Levytsky, Parfenii

Levytsky, Parfenii [Левицький, Парфеній; Levyc'kyj, Parfenij; secular name: Памфіл; Pamfil], b 10 October 1858 in Plishyvets, Hadiach county, Poltava gubernia, d January 1922 in Poltava. Orthodox bishop. A graduate of the Kyiv Theological Academy (1882), he worked as an inspector of religious schools before being consecrated bishop of Mozhaisk (near Moscow) in 1899. As bishop of Kamianets-Podilskyi (1904–9) he supported the Ukrainianization of church life. He supervised the editing and publication of the first Ukrainian translation (by Pylyp Morachevsky) of the Gospels in the Russian Empire and introduced its use in services, and in 1907 he asked the Holy Synod for permission to introduce the Ukrainian language into local parochial schools. Levytsky also made frequent tours of his eparchy, on which he delivered sermons in Ukrainian and encouraged his priests to do the same. His conduct earned him the enmity of the conservative and chauvinistic Russian church hierarchy, and he was transferred to Tula.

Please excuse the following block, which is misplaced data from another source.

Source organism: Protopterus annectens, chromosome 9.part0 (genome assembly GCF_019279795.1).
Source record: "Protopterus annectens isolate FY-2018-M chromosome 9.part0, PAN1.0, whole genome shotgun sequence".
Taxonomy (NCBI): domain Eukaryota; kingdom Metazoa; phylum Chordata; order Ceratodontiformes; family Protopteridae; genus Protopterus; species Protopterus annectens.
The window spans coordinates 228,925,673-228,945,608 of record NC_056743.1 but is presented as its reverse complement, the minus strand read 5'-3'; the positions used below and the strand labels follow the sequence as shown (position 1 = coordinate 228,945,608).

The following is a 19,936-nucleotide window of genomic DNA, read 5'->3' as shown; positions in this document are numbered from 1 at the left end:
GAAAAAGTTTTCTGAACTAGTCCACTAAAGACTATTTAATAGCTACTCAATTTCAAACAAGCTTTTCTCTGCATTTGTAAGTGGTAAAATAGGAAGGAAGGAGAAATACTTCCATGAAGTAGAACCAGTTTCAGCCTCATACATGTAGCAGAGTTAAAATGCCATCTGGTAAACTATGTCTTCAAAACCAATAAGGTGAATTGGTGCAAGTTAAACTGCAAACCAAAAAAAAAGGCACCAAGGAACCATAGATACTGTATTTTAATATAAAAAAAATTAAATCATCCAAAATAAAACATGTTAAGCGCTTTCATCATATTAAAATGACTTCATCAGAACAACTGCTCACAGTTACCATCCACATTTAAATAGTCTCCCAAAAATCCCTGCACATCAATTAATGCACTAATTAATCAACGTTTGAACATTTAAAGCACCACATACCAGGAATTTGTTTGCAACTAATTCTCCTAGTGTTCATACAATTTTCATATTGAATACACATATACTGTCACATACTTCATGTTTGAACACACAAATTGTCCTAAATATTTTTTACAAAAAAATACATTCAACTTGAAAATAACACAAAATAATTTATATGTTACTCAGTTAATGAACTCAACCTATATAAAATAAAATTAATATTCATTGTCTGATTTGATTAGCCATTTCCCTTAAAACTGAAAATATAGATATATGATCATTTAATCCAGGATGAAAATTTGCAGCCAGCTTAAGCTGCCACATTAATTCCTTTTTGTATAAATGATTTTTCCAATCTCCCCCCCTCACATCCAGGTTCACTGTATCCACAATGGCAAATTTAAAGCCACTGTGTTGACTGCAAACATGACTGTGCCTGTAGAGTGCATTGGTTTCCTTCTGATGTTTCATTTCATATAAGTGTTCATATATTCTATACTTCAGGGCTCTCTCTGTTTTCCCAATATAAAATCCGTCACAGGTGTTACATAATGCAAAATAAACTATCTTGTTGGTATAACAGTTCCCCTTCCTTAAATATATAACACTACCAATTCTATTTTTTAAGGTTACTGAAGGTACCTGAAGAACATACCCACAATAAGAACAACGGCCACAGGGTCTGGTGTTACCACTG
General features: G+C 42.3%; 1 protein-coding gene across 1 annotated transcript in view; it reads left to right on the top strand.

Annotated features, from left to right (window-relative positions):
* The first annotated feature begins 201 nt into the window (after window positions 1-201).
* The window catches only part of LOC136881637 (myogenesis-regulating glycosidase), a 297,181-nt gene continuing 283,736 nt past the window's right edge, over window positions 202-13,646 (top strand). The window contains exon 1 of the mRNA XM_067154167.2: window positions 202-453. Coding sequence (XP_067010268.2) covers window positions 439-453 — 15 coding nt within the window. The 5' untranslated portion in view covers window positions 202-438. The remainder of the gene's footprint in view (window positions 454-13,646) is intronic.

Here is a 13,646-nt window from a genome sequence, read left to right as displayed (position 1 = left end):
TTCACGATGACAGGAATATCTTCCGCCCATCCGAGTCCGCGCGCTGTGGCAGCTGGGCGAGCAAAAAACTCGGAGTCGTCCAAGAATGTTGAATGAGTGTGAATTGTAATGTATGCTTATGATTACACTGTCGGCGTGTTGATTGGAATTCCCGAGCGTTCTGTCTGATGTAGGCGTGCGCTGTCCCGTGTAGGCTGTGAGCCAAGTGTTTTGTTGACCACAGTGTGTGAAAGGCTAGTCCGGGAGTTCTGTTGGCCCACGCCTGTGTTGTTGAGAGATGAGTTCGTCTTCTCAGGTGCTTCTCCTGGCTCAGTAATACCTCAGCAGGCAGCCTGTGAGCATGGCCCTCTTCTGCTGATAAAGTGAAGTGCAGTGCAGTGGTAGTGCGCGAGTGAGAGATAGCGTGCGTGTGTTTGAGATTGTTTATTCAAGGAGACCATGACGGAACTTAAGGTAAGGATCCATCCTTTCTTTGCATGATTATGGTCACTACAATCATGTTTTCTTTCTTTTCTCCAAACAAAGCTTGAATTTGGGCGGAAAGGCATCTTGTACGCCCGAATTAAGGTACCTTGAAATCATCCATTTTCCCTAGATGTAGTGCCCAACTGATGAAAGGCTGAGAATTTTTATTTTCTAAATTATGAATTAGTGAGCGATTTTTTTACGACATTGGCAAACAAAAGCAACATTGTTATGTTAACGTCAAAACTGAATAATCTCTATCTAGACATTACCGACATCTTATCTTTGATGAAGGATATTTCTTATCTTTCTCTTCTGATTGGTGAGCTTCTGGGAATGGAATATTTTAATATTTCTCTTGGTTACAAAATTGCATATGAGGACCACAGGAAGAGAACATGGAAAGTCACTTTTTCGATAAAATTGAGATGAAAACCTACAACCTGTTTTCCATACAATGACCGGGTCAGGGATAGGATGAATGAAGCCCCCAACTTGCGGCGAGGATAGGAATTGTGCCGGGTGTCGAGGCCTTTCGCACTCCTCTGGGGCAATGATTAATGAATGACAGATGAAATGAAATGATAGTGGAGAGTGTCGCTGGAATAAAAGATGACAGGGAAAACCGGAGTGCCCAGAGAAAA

Levytsky returned to Plishyvets after the February Revolution of 1917. Although in official retirement, he soon organized a Ukrainian Orthodox brotherhood in Poltava and then consented to be bishop of Poltava after the emigration of the serving bishop. At the request of the All-Ukrainian Orthodox Church Council, he agreed to assume the leadership of the newly formed Ukrainian Autocephalous Orthodox church (UAOC) in 1920 and was elected metropolitan of Kyiv in May 1921. Under pressure from the hierarchy of the Russian Orthodox church, however, he withdrew his candidacy and severed ties with the UAOC. He died soon afterward.

[This article originally appeared in the Encyclopedia of Ukraine, vol. 3 (1993).]

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